Congo to a teenager. Bolivia. Cameroun. What is a faun? Higher up and further in with an outreach twist. Writing.

Finding myself missing the lands of non-entitlement attitudes, basic realities and common sense, and global majority living conditions this afternoon.

We live in Bolivia but right now we find ourselves in an extended “mini-move” or long trip, within the U.S.A.  Bolivia and the U.S.A. are different worlds from each other!  There, social services are nonfunctional or non-existent, and basic human needs are very urgent, numerous and great.  Here in the U.S.A. people are buffered by all kinds of man-made buffers – insurances, automobiles, expectations, more abundant and well-paying jobs, better medical attention and facilities, more educational opportunities (many of which seem to be scorned by a majority of the people who could, potentially, benefit from them.)  Most of the people here are also buffered by only speaking one language fluently, English, instead of speaking at least two or three, which is the case with most Bolivians.

 

I’m finding myself missing the relational aspect of life in Bolivia, the long, easy abundant and nutritious noon meals with extended family or friends around the literal board, the walking, walking walking, from here to there, with a hundred other walkers within eye-shot of the horizons in the middle of the bustling city.  I’m missing the good manners of the children, the greetings and leave-takings, the kind respect for grandparents, the polyglot colors of the fresh food markets, the rattletrap taxis and the stacked, sun-worn plastic and canvas of the shoe-mending vendors on the broken sidewalks.  I’m missing the authenticity and the spontaneous variety of stores and products and houses and ice-cream stands and home-made, grass-roots small businesses sprung up around the edges of banks and schools and even churches. I’m missing the raw persistent push for survival and making ends meet and getting ahead, little-by-little, through daily stubborn persistence and long hard work.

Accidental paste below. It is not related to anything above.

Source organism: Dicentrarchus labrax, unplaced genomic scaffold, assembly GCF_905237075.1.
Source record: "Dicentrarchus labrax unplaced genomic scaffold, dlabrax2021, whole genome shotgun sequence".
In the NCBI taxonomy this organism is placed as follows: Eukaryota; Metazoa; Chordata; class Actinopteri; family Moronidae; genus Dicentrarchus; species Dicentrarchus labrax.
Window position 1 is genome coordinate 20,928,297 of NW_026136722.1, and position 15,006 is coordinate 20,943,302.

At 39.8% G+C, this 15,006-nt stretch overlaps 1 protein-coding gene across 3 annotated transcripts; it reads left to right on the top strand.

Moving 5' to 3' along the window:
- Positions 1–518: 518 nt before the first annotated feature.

This photo is of a bit of the property where a children-at-high-risk outreach, that I help with, is held.  It is gradually getting improved, more and more and more.  If not for this provision for them, these children would have nothing to help and support them in their fragile and tenuous living situations.  The gradual development of this property, to serve these children, is a “God thing.”  The 50 kids don’t mind that there’s no  grass, and a lot of dirt, and not enough space to play football.  They respond to the love and friendship offered them by the adults of the ministry team.  Things can go forward, even though physical facilities aren’t yet perfect.  It’s people that matter, not bricks and mortar.IMG_7438

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